International humanitarian law has also influenced the development of international human rights law and is actually much older than human rights law. It is the human rights component of the law of armed conflict and relates, for example, to the treatment of injured combatants and prisoners of war. Today, the law of armed conflict is codified in the four Geneva Conventions.
International human rights law began with the protection of certain groups i.e. enslaved peoples, minorities, certain native populations, foreign nationals and armed combatants. The legal fiction that injury suffered by an alien abroad was an injury to the state of the alien’s nationality left citizens unprotected by their own state. Modern international human rights law differs most from earlier international law doctrines by recognizing that all individuals have basic human rights as individuals, not as nationals of a particular state. Buergenthal, Shelton & Stewart, International Human Rights in a Nutshell, 4th ed. (West, 2009) K3240.4 .B84 2009.
GlobaLex is an online collection of research guides on international and foreign law. The platform is hosted by New York University's Hauser Global Law School Program. The following are related to various aspects of international human rights law:
UPDATE: The European Human Rights System (July/Aug 2018) authored by Grigory Dikov.
UPDATE: The Inter-American System of Human Rights: A Research Guide (Nov/Dec. 2022) by Francisco A. Avalos.
UPDATE: Researching Indigenous Peoples International Law (June 2019) authored by Christopher C. Dykes.
UPDATE: Researching International Human Rights (Jan./Feb. 2021) authored by Susan M. Boland.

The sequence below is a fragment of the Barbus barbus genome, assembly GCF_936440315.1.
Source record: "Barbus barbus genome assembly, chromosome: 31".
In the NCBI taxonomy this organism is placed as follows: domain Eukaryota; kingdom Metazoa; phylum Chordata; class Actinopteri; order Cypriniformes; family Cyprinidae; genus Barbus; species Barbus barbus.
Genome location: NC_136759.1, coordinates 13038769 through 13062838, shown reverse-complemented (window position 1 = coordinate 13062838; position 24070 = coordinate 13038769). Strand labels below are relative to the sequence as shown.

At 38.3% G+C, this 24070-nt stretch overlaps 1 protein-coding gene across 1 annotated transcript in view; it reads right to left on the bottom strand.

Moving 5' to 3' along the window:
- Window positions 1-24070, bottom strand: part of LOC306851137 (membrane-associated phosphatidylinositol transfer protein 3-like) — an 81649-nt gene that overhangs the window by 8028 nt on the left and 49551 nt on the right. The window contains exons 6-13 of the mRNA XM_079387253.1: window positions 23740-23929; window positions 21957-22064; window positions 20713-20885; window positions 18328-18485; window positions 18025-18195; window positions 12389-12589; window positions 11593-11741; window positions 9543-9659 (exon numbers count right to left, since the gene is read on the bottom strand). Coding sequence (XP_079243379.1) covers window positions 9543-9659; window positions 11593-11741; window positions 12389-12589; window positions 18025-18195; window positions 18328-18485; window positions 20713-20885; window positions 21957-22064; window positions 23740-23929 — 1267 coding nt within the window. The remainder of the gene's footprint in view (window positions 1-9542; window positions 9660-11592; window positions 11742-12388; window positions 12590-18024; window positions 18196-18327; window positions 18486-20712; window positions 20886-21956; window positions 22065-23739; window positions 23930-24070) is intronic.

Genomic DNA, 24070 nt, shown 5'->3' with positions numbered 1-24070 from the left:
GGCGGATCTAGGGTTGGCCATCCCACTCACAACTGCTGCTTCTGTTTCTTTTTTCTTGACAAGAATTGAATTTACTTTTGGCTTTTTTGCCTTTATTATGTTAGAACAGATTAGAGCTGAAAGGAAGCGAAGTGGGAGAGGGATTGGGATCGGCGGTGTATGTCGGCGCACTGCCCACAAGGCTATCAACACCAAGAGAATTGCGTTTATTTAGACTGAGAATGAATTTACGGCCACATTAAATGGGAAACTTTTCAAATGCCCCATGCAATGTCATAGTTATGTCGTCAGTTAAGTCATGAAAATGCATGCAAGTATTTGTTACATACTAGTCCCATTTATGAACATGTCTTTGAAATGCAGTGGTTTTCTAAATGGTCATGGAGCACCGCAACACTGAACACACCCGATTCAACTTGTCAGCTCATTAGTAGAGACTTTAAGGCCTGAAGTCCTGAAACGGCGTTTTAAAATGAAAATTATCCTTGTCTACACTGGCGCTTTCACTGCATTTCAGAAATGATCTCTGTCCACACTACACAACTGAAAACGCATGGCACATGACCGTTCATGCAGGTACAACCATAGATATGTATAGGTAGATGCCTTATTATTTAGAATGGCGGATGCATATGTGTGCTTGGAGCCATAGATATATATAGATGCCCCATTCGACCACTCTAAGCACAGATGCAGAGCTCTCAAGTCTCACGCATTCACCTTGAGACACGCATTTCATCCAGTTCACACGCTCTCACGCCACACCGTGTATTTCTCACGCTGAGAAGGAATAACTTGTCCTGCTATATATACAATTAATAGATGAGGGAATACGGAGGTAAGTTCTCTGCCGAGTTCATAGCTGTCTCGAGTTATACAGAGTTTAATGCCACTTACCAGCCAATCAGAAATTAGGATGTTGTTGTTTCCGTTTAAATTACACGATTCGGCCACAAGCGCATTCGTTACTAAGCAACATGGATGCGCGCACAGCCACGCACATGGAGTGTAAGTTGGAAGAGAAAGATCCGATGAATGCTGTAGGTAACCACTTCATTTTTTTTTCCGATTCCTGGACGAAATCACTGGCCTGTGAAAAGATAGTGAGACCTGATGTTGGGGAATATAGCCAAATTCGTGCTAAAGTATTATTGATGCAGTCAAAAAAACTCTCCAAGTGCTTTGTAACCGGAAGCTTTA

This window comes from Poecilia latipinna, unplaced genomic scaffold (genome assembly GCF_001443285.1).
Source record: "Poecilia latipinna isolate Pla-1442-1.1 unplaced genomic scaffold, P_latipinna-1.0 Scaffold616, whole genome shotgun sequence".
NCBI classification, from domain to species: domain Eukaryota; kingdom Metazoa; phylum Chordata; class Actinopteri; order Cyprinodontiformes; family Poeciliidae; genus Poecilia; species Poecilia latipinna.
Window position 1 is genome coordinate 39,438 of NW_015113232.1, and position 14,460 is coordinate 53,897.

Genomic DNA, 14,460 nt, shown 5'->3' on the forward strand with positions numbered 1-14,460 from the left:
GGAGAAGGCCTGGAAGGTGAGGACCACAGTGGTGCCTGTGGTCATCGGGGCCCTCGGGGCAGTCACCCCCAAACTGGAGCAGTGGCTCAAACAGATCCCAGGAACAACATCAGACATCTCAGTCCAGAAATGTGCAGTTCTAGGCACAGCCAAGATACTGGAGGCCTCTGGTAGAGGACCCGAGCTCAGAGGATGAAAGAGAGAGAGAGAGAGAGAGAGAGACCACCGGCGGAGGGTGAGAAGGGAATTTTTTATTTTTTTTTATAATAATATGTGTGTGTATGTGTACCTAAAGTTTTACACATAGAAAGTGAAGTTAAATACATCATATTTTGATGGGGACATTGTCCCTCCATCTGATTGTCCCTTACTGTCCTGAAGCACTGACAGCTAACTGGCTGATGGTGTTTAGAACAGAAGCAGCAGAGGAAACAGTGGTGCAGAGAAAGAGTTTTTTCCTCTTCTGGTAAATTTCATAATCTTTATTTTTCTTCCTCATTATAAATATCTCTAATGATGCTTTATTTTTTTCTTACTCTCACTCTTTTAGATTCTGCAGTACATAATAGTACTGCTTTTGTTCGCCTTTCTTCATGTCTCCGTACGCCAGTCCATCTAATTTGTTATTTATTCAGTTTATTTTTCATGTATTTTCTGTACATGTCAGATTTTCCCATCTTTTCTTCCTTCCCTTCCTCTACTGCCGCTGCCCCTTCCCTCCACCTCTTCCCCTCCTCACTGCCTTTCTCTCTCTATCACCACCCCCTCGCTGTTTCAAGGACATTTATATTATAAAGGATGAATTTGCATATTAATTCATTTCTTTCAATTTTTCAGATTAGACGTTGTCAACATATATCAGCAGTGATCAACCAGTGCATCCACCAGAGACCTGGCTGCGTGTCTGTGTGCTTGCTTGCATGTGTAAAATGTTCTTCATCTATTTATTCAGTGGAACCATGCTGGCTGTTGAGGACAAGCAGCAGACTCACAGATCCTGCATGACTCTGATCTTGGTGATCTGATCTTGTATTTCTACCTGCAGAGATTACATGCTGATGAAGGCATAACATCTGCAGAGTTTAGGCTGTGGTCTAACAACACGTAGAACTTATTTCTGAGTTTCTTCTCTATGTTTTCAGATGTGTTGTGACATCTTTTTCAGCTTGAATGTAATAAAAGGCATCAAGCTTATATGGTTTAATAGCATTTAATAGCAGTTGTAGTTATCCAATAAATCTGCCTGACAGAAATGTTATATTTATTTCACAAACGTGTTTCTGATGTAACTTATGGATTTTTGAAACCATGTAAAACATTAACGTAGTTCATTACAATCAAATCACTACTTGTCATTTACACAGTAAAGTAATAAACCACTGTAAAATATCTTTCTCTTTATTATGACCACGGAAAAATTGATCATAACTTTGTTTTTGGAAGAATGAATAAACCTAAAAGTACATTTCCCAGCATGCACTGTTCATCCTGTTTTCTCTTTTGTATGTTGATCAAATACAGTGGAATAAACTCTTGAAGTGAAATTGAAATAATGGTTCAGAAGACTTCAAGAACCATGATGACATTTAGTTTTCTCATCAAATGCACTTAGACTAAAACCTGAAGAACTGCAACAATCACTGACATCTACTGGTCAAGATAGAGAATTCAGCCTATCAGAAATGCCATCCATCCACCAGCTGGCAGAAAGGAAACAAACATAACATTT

UPDATE: A Review of the Progressive Development of International Human Rights Framework on Capital Punishment (July/Aug 2022) authored by Dr. Paul O. Ogendi.
The Max Planck Encyclopedia of Public International Law is one of the most authoritative resources in its field. Contributors to the Encyclopedia include scholars and practitioners from around the world, and articles are edited by a team from the prestigious Max Planck Institute for Comparative Public Law and International Law. The articles cover all areas of international law, including important treaties, cases, and concepts. For example, there are over 400 entries under the general heading of "Human Rights."
High quality librarian-authored research guides, like this one, are often a good way to start research on a new topic. The following are selected guides from academic websites that may be helpful in researching various aspects of international human rights law. See also at left the separate box on GlobaLex guides.
Series of short news briefs and videos related to these topics.
Online guide published by the International Justice Resource Center, updated in January 2022.
Posted on the Bodleian Libraries (University of Oxford) site. Includes separate sections for regions.
Maintained by the Georgetown Law Library.
Located in The Hague, the Peace Palace Library serves the International Court of Justice and has been collecting international legal materials since 1913. The library's website provides access to its online catalogue as well as various research guides.
For assistance citing to foreign and international materials in U.S. legal publications and documents, see the most recent edition of The Bluebook (the 21st). Note that Table 2 on Foreign Jurisdictions is now posted on The Bluebook's web page (no fee). See also the Guide to Foreign and International Legal Citations indicated below for assistance interpreting foreign and international legal citations. It is located in our Reference collection, 6th floor K89 .G84 2009.